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action actor admiration answer appear asked become believe better called cause character Charles Coleridge critic dead death describes doctors dress dying effect English expression eyes face fact fall father feeling felt French Ghost give Hamlet hand head heart human imagination individual John kind King lady least less light live look Lord madness manner master means mind moral nature never night object observes once Ophelia Othello passion perhaps person physician play poet Polonius poor present Prince Professor Queen question reason remarks represented respect scene seems seen sense Shakspeare Shakspeare's sort soul speak speech spirit stage story strong tears tell thing thou thought told tragedy true truth turn utterance whole writes young
第 459 頁 - I'll leave you till night; you are welcome to Elsinore. Ros. Good my lord ! [Exeunt Rosencrantz and Giiildenstern. Ham. Ay, so, God be wi' ye :—Now I am alone. O, what a rogue and 'peasant slave am I ! Is it not monstrous that this player here, But in a fiction, in a dream of passion, Could force his soul so to his own conceit...
第 408 頁 - Since my dear soul was mistress of her choice, And could of men distinguish her election, She hath seal'd thee for herself: for thou hast been As one, in suffering all, that suffers nothing; A man, that fortune's buffets and rewards Hast ta'en with equal thanks...
第 59 頁 - When he shall hear she died upon his words, The idea of her life shall sweetly creep Into his study of imagination...
第 401 頁 - O, this is hire and salary, not revenge. He took my father grossly, full of bread; With all his crimes broad blown, as flush as May; And how his audit stands, who knows save heaven? But in our circumstance and course of thought, Tis heavy with him...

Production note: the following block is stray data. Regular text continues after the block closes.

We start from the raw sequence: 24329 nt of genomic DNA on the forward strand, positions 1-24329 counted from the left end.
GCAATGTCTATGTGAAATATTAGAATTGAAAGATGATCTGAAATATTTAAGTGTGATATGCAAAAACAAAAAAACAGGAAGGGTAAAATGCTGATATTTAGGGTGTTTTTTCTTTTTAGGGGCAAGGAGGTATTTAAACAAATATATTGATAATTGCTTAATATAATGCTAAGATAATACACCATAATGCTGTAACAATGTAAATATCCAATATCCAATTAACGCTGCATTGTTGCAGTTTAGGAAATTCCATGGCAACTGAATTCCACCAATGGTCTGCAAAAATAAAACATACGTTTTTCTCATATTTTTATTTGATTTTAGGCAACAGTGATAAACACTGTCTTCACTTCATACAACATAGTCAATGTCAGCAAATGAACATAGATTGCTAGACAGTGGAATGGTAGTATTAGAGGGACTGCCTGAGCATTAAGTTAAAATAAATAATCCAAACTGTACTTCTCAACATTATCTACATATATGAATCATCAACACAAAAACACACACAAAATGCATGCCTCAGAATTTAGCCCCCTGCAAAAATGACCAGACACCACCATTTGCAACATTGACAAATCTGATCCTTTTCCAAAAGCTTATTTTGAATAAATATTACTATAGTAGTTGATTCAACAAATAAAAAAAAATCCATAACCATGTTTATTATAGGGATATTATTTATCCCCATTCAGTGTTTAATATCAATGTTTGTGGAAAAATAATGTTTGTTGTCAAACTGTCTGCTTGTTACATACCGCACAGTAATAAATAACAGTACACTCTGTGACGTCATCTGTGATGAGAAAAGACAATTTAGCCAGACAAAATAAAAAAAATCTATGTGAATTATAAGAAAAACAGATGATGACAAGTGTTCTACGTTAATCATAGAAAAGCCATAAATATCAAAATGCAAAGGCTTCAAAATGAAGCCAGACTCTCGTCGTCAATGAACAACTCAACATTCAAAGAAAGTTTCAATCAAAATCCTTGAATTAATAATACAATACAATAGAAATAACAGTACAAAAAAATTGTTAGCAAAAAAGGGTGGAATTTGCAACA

第 59 頁 - Of every hearer: for it so falls out, That what we have we prize not to the worth Whiles we enjoy it; but being lack'd and lost, Why, then we rack the value, then we find The virtue that possession would not show us Whiles it was ours.
第 120 頁 - I come not, friends, to steal away your hearts: I am no orator, as Brutus is, But, as you know me all, a plain blunt man, That love my friend; and that they know full well That gave me public leave to speak of him. For I have neither wit, nor words, nor worth, Action, nor utterance, nor the power of speech, To stir men's blood...
第 170 頁 - Canst thou not minister to a mind diseased, Pluck from the memory a rooted sorrow, Raze out the written troubles of the brain And with some sweet oblivious antidote Cleanse the stuff'd bosom of that perilous stuff Which weighs upon the heart?
第 274 頁 - Neither a borrower nor a lender be ; For loan oft loses both itself and friend, And borrowing dulls the edge of husbandry.